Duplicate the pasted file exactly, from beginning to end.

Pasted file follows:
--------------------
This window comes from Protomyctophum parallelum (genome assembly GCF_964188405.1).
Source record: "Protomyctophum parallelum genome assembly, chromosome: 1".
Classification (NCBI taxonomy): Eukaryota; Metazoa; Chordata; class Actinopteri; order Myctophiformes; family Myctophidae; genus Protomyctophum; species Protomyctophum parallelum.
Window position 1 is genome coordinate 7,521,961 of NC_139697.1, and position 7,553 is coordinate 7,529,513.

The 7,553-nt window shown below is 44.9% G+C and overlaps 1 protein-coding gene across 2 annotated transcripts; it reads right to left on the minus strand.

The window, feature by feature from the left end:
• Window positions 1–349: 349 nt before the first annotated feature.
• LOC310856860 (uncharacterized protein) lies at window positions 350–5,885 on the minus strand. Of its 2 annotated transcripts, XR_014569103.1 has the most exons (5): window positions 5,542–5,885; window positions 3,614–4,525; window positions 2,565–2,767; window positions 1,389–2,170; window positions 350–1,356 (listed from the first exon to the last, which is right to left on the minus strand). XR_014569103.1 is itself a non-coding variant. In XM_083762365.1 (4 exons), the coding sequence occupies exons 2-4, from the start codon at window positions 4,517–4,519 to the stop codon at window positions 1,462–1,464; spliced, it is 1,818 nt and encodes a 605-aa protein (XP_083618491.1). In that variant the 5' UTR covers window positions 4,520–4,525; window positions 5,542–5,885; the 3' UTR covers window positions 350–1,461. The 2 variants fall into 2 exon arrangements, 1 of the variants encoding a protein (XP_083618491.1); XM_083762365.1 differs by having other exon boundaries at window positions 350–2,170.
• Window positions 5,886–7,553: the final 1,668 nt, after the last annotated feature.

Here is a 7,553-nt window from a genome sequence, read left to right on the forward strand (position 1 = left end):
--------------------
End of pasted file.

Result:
This window comes from Protomyctophum parallelum (genome assembly GCF_964188405.1).
Source record: "Protomyctophum parallelum genome assembly, chromosome: 1".
Classification (NCBI taxonomy): Eukaryota; Metazoa; Chordata; class Actinopteri; order Myctophiformes; family Myctophidae; genus Protomyctophum; species Protomyctophum parallelum.
Window position 1 is genome coordinate 7,521,961 of NC_139697.1, and position 7,553 is coordinate 7,529,513.

The 7,553-nt window shown below is 44.9% G+C and overlaps 1 protein-coding gene across 2 annotated transcripts; it reads right to left on the minus strand.

The window, feature by feature from the left end:
• Window positions 1–349: 349 nt before the first annotated feature.
• LOC310856860 (uncharacterized protein) lies at window positions 350–5,885 on the minus strand. Of its 2 annotated transcripts, XR_014569103.1 has the most exons (5): window positions 5,542–5,885; window positions 3,614–4,525; window positions 2,565–2,767; window positions 1,389–2,170; window positions 350–1,356 (listed from the first exon to the last, which is right to left on the minus strand). XR_014569103.1 is itself a non-coding variant. In XM_083762365.1 (4 exons), the coding sequence occupies exons 2-4, from the start codon at window positions 4,517–4,519 to the stop codon at window positions 1,462–1,464; spliced, it is 1,818 nt and encodes a 605-aa protein (XP_083618491.1). In that variant the 5' UTR covers window positions 4,520–4,525; window positions 5,542–5,885; the 3' UTR covers window positions 350–1,461. The 2 variants fall into 2 exon arrangements, 1 of the variants encoding a protein (XP_083618491.1); XM_083762365.1 differs by having other exon boundaries at window positions 350–2,170.
• Window positions 5,886–7,553: the final 1,668 nt, after the last annotated feature.

Here is a 7,553-nt window from a genome sequence, read left to right on the forward strand (position 1 = left end):